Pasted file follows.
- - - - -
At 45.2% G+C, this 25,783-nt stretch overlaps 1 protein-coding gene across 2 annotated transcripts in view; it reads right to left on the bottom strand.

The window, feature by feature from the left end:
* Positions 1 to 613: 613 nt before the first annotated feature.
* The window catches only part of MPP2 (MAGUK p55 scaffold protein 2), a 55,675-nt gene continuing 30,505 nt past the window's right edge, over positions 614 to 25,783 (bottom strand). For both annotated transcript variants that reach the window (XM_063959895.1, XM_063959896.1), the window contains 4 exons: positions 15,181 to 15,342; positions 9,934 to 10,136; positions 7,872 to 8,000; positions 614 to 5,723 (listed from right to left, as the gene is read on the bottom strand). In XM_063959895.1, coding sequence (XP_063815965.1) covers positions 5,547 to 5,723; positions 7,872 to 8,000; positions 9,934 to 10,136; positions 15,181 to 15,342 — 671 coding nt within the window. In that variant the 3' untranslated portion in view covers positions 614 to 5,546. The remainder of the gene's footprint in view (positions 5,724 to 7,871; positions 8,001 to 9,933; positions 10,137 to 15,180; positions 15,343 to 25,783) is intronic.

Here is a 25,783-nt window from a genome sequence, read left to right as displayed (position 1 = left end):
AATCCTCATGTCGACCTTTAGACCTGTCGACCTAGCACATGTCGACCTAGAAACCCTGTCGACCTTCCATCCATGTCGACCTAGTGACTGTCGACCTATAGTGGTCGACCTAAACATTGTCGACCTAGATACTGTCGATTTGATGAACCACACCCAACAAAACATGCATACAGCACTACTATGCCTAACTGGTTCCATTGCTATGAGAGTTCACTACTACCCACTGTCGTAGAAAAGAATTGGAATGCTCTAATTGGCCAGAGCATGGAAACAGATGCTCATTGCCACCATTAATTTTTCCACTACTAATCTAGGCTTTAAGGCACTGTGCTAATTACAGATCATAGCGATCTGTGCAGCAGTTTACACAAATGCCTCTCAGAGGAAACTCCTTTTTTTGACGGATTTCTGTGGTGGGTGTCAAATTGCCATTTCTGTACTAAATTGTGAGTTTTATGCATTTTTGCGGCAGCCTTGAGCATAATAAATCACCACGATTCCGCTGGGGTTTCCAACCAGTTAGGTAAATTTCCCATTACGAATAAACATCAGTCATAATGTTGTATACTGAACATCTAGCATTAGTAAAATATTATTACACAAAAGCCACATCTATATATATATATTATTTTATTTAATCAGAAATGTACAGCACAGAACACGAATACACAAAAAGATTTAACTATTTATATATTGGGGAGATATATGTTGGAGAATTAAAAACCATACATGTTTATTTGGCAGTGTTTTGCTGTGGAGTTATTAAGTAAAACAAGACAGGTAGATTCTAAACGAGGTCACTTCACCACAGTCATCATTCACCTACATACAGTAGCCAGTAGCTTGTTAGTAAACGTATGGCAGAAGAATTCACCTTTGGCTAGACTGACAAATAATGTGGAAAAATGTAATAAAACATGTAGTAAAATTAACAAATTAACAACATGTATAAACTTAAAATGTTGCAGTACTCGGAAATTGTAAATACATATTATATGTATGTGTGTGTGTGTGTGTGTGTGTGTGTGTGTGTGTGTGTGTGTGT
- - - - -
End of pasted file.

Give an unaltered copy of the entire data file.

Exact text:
At 45.2% G+C, this 25,783-nt stretch overlaps 1 protein-coding gene across 2 annotated transcripts in view; it reads right to left on the bottom strand.

The window, feature by feature from the left end:
* Positions 1 to 613: 613 nt before the first annotated feature.
* The window catches only part of MPP2 (MAGUK p55 scaffold protein 2), a 55,675-nt gene continuing 30,505 nt past the window's right edge, over positions 614 to 25,783 (bottom strand). For both annotated transcript variants that reach the window (XM_063959895.1, XM_063959896.1), the window contains 4 exons: positions 15,181 to 15,342; positions 9,934 to 10,136; positions 7,872 to 8,000; positions 614 to 5,723 (listed from right to left, as the gene is read on the bottom strand). In XM_063959895.1, coding sequence (XP_063815965.1) covers positions 5,547 to 5,723; positions 7,872 to 8,000; positions 9,934 to 10,136; positions 15,181 to 15,342 — 671 coding nt within the window. In that variant the 3' untranslated portion in view covers positions 614 to 5,546. The remainder of the gene's footprint in view (positions 5,724 to 7,871; positions 8,001 to 9,933; positions 10,137 to 15,180; positions 15,343 to 25,783) is intronic.

Here is a 25,783-nt window from a genome sequence, read left to right as displayed (position 1 = left end):
AATCCTCATGTCGACCTTTAGACCTGTCGACCTAGCACATGTCGACCTAGAAACCCTGTCGACCTTCCATCCATGTCGACCTAGTGACTGTCGACCTATAGTGGTCGACCTAAACATTGTCGACCTAGATACTGTCGATTTGATGAACCACACCCAACAAAACATGCATACAGCACTACTATGCCTAACTGGTTCCATTGCTATGAGAGTTCACTACTACCCACTGTCGTAGAAAAGAATTGGAATGCTCTAATTGGCCAGAGCATGGAAACAGATGCTCATTGCCACCATTAATTTTTCCACTACTAATCTAGGCTTTAAGGCACTGTGCTAATTACAGATCATAGCGATCTGTGCAGCAGTTTACACAAATGCCTCTCAGAGGAAACTCCTTTTTTTGACGGATTTCTGTGGTGGGTGTCAAATTGCCATTTCTGTACTAAATTGTGAGTTTTATGCATTTTTGCGGCAGCCTTGAGCATAATAAATCACCACGATTCCGCTGGGGTTTCCAACCAGTTAGGTAAATTTCCCATTACGAATAAACATCAGTCATAATGTTGTATACTGAACATCTAGCATTAGTAAAATATTATTACACAAAAGCCACATCTATATATATATATTATTTTATTTAATCAGAAATGTACAGCACAGAACACGAATACACAAAAAGATTTAACTATTTATATATTGGGGAGATATATGTTGGAGAATTAAAAACCATACATGTTTATTTGGCAGTGTTTTGCTGTGGAGTTATTAAGTAAAACAAGACAGGTAGATTCTAAACGAGGTCACTTCACCACAGTCATCATTCACCTACATACAGTAGCCAGTAGCTTGTTAGTAAACGTATGGCAGAAGAATTCACCTTTGGCTAGACTGACAAATAATGTGGAAAAATGTAATAAAACATGTAGTAAAATTAACAAATTAACAACATGTATAAACTTAAAATGTTGCAGTACTCGGAAATTGTAAATACATATTATATGTATGTGTGTGTGTGTGTGTGTGTGTGTGTGTGTGTGTGTGTGTGTGT